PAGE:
The American justice system is “ripe for restructure,” Wesley Bell, the first black man to be St. Louis County prosecutor, told MU law students and others on Saturday.
Elected in the wake of the protests in Ferguson and the subsequent reforms to the police and judicial system there, Bell, a former Ferguson city council member, gave his remarks at the 33rd annual Lloyd Gaines Banquet held by the MU Black Law Students Association.
Bell made his pitch to an audience of current, prospective and former students of the MU School of Law.
“Our past does not define our future unless we let it,” said Bell, an alum of the law school.
He said the road to judicial reform is incomplete. He called the system one of the “greatest ills of our society,” in relation to the disproportional and unequal treatment of blacks.
“You are never truly free if your brother is in chains,” he said.
He did provide a hopeful outlook when he told the audience that they are living in a “pivotal moment in our common history, our American history.”
“It is possible to change the laws of the land,” he said, adding that the law school graduates have the ability “to effect change where it matters most.”
The banquet is named and held in the honor of Lloyd Gaines. Gaines was denied admission to the law school because of the color of his skin. At the time, blacks could not attend any law schools in Missouri.
Gaines cited the 14th Amendment in a case that was eventually heard by the Supreme Court.
The court decision did not end the separate-but-equal criteria found in Plessy v. Ferguson. But it did lay the groundwork for Brown v. Board of Education.
Bell served on the Ferguson City Council after the killing of Michael Brown and the protests of 2014.
He also served as a public defender and said he witnessed first-hand the “unequal judgment” in the St. Louis County justice system.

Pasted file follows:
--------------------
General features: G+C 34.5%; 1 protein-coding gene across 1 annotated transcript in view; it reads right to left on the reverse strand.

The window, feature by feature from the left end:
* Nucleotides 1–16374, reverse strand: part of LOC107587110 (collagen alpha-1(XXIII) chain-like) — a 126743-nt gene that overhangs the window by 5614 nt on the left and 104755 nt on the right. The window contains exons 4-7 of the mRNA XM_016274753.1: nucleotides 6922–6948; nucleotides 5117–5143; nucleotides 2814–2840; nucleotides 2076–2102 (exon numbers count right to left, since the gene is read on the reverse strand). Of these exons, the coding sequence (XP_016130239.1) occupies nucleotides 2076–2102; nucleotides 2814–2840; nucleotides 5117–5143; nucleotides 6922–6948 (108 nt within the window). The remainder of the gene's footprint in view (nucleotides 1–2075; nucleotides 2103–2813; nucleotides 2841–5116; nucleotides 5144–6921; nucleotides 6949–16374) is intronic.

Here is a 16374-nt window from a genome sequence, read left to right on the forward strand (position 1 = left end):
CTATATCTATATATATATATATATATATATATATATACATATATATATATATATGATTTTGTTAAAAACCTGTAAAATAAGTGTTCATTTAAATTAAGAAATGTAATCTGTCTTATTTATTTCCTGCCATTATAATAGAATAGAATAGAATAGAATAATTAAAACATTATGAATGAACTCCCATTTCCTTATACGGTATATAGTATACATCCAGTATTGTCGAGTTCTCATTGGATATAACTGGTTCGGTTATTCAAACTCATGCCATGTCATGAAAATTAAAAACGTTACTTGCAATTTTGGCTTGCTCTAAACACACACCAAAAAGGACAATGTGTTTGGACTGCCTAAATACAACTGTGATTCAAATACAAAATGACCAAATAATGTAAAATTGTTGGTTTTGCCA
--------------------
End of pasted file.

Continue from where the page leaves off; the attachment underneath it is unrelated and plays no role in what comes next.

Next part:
During his speech, Bell told the audience that he had always wanted to be a lawyer and remembered learning about Gaines while an undergraduate at Lindenwood University.
Bell told the audience to “remember the struggle of those that have gone before you,” and pointed to 400 years of laws that have oppressed, but also protected, African Americans.
He cited the Dred Scott case, the Emancipation Proclamation, Jim Crow laws in the South and the Civil Rights Act of the 1960s.
He touched on the treatment of his ancestors, exclaiming that he is the descendant of those who “lived, strived and died on the soil of America.”
Blacks “have never ceased their pursuit of rights denied for generations,” he said, and that “struggle remained our constant companion.”
Bell worked with the Obama administration’s Department of Justice while on the Ferguson City Council in order to reform not only parts of the local judicial system, but also the police force.
The reforms led to the implementation of body cameras for police officers, more thorough training and a pay raise for the officers.
In his speech, Bell asked the law students to continue pushing for reforms in the legal system.
“Pledge to carry on this fight,” he said.